7.  The importance of having a strong and effective regulatory regime cannot be underestimated. There remain a number of long-term regulatory issues that need to be addressed to ensure that the repossessions crisis does not deepen now, or reoccur later. Shelter welcomes the fact that the government is attempting to address these issues and that it appears to be taking a fundamental and long-term view. Broadly speaking, Shelter is not necessarily concerned about where exactly consumer protection sits within the regulatory regime, as long as there is tough regulation, proper enforcement of that regulation, and a strong consumer voice.

  8.  However, with three new agencies being introduced to replace the FSA, there are risks that the new regime could fail to operate as a coherent whole, and systems must be put in place to ensure that the new agencies work together effectively. Mortgage regulation is already too fragmented, with second charge lending being the responsibility of the Office of Fair Trading rather than the Financial Services Authority (FSA). Our recommendation is that all mortgage regulation should sit in the same place, to promote clarity and consistency of practice across the mortgage market, and minimise confusion for consumers. Having only one regulator would ultimately make compliance and associated costs more straightforward for lenders, which could result in lower costs to borrowers. Currently there is no regulation at all of buy-to-let lending or securitised mortgages, and these need to be brought into the new regulatory framework.

  9.  It is crucial that the new regime addresses the problems with consumer protection that have existed under the old system, though it must be emphasised that the FSA is now vastly improved, with a much better arrears management and enforcement regime. Shelter largely supports the measures proposed by the FSA in its recent consultation paper Mortgage Market Review: Irresponsible lending, and we urge the government to press ahead with these reforms alongside the proposed structural changes. The new system must build on the process of improvement that has already been initiated, rather than set it back.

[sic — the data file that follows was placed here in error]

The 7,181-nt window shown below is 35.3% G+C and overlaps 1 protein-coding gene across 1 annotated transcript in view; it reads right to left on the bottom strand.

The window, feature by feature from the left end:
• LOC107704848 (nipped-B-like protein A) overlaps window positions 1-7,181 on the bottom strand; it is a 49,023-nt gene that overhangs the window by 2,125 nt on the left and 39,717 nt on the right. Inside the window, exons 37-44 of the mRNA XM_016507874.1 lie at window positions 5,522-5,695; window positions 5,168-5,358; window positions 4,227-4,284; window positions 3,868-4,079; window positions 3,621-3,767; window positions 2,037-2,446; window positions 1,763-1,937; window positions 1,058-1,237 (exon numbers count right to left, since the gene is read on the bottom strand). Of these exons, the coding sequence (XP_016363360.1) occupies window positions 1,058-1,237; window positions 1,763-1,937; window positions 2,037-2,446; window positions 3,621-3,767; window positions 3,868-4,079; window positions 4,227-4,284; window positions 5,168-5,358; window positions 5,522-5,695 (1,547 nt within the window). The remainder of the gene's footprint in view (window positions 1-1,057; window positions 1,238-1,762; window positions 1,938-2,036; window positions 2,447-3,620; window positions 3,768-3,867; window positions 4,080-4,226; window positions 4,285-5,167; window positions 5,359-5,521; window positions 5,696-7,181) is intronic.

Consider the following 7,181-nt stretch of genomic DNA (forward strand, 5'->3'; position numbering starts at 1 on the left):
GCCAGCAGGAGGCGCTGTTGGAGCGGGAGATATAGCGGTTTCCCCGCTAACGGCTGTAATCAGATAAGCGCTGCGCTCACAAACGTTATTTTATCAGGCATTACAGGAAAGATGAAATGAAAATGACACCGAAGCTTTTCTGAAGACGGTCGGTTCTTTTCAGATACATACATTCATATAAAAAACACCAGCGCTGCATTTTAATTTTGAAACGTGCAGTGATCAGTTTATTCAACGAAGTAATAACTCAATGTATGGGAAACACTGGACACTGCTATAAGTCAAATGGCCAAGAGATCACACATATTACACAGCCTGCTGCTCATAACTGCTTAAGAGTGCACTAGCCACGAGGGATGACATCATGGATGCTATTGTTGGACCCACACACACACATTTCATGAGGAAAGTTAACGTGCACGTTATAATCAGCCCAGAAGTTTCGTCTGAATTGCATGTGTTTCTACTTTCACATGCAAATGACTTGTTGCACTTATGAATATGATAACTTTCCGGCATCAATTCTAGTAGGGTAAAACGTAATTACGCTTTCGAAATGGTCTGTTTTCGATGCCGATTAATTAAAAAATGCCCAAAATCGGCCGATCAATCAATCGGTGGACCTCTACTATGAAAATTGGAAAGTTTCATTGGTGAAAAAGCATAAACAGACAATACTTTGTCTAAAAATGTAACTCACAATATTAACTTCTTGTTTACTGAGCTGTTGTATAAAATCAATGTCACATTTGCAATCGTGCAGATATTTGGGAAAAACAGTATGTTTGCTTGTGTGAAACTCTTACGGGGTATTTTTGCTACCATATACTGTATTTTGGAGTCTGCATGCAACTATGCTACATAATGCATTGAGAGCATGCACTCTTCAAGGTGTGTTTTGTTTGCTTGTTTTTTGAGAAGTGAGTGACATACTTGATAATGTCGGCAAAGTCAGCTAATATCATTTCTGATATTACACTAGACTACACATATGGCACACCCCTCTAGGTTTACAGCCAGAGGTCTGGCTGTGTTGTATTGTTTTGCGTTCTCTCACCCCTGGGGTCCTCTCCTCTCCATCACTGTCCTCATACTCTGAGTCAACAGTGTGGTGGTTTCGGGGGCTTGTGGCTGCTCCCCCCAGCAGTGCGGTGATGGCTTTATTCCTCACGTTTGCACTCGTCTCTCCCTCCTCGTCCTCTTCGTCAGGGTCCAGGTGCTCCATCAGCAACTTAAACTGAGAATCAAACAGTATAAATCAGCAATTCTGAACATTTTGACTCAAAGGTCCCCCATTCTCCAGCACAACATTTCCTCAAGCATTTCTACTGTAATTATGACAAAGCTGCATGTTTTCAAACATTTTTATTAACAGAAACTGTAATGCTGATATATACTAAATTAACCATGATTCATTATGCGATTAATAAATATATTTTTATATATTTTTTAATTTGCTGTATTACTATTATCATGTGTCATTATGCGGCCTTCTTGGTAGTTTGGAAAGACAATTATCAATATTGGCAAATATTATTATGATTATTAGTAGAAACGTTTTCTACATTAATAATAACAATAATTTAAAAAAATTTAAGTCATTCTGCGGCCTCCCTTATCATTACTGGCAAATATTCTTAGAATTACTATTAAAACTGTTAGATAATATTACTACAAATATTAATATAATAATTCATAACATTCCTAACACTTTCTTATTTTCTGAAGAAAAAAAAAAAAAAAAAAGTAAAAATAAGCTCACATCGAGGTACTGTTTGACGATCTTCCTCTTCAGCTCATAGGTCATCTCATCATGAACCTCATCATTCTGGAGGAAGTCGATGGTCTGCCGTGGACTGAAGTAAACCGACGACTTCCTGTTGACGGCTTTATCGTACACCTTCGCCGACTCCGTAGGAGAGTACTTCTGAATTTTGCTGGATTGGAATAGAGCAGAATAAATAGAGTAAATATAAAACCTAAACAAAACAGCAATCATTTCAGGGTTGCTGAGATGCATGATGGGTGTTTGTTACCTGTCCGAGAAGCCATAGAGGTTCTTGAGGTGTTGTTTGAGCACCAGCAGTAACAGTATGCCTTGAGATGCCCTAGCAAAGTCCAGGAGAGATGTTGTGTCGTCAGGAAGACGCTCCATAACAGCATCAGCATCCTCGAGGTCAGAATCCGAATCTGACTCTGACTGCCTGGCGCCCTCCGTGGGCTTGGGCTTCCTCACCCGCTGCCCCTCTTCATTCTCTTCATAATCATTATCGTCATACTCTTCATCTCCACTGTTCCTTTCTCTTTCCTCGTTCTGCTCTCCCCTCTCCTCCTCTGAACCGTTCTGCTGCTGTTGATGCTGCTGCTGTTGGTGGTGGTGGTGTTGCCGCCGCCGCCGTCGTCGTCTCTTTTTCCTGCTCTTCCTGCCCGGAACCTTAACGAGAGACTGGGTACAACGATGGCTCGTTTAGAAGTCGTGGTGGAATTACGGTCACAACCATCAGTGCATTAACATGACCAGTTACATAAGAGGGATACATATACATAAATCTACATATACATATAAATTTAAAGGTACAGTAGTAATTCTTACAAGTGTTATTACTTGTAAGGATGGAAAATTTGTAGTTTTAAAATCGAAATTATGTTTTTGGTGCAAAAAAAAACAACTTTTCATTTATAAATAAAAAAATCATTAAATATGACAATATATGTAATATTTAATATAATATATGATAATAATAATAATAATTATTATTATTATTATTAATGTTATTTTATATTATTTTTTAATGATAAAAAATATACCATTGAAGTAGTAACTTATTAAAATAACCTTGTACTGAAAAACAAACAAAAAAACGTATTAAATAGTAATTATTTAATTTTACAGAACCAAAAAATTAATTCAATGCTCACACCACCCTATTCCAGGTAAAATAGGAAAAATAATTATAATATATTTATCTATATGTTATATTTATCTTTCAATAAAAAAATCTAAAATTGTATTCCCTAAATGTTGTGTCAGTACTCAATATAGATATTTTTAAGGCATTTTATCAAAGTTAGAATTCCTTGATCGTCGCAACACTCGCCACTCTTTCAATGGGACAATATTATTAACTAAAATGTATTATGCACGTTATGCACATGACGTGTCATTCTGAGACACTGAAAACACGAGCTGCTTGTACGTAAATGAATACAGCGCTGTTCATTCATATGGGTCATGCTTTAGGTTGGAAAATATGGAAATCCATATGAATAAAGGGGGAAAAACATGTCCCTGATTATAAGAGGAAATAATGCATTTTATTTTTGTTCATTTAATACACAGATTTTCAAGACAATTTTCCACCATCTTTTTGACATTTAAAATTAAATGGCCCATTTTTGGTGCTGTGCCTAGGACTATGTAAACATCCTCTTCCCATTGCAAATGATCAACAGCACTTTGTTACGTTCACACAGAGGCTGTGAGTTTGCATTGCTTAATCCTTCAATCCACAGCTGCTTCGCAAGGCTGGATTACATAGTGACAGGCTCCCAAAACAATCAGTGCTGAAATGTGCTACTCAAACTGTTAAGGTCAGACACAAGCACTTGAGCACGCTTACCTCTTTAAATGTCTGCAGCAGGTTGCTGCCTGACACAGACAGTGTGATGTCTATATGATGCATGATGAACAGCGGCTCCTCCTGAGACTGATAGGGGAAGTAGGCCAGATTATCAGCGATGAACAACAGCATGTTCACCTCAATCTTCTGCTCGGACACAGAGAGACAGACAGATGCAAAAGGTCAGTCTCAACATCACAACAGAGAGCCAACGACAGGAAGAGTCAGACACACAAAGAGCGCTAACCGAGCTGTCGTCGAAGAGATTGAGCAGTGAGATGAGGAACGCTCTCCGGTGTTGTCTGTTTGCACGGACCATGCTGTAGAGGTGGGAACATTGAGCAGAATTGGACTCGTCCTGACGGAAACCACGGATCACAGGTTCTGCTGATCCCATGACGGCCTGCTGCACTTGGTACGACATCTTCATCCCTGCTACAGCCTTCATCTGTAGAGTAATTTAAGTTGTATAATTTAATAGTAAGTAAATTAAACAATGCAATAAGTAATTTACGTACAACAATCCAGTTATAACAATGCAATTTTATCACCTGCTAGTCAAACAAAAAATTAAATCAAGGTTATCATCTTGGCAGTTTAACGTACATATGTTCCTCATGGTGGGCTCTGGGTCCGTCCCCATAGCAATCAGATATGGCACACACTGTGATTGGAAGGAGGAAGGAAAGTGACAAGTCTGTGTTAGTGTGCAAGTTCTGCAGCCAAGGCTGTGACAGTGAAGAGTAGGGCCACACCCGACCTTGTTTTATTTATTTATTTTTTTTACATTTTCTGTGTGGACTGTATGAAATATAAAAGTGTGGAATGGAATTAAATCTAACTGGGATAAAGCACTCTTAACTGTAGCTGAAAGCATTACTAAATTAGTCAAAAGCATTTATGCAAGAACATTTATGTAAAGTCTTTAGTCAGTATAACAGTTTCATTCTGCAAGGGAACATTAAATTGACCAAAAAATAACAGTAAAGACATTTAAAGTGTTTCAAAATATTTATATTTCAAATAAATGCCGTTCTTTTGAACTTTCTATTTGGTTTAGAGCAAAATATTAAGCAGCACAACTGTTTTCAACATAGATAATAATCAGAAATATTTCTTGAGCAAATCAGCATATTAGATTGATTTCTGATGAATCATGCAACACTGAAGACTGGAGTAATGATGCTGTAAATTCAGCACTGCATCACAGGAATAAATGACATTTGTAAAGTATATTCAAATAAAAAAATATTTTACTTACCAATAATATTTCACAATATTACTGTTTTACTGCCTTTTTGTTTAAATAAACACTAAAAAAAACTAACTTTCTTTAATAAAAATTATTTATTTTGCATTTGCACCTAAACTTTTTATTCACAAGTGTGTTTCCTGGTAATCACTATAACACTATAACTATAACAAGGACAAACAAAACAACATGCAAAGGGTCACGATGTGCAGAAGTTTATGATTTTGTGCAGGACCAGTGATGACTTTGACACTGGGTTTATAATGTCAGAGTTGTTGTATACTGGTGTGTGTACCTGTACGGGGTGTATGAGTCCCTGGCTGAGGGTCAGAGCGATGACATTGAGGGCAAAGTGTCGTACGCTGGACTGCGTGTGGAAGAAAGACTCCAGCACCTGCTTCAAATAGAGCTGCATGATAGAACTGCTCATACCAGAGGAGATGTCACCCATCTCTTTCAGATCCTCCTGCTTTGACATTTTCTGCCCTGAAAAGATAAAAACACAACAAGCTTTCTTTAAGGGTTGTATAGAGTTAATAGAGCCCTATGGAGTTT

10.  In addition to this, Shelter calls on the government to ensure that the new regulatory regime incorporates:

    — Principles rather than rules-based regulation. The old MCOB (Mortgage Conduct of Business) left far too much flexibility for interpretation (for example in the use of terms such as "fairly" and "reasonably" without definition). More prescriptive, binding rules can promote consistent standards across the lending industry and give borrowers a much clearer idea of what to expect.

    — A rigorous approach towards lenders. In the past, the FSA has failed to take enforcement action against specific lenders, even when they have been found guilty of bad practice.

    — The willingness to name and shame. The FSA has in the past refused to publicly name firms that have been found guilty of bad practice, and therefore borrowers have not been sufficiently empowered with the knowledge to challenge their lenders directly.

    — Provisions for consumer redress. There must be appropriate systems in place to provide consumer redress for borrowers who have been mistreated by lenders and who may have suffered significant financial loss as a result.

22 September 2010

13   Council of Mortgage Lenders. Back

14   Shelter commissioned YouGov to conduct an online survey of 4,405 adults in Great Britain. Fieldwork was undertaken between 7-10 May 2010. The survey was carried out online. The figures have been weighted and are representative of all adults (aged 18+). Back

15   NEF Consulting/Law Centres Federation, The socio-economic value of law centres, 2008. Based on the cost of providing accommodation in London, as well as the cost of providing treatment for depression, the cost of school support for children and the loss of tax receipts resulting from loss of employment. Back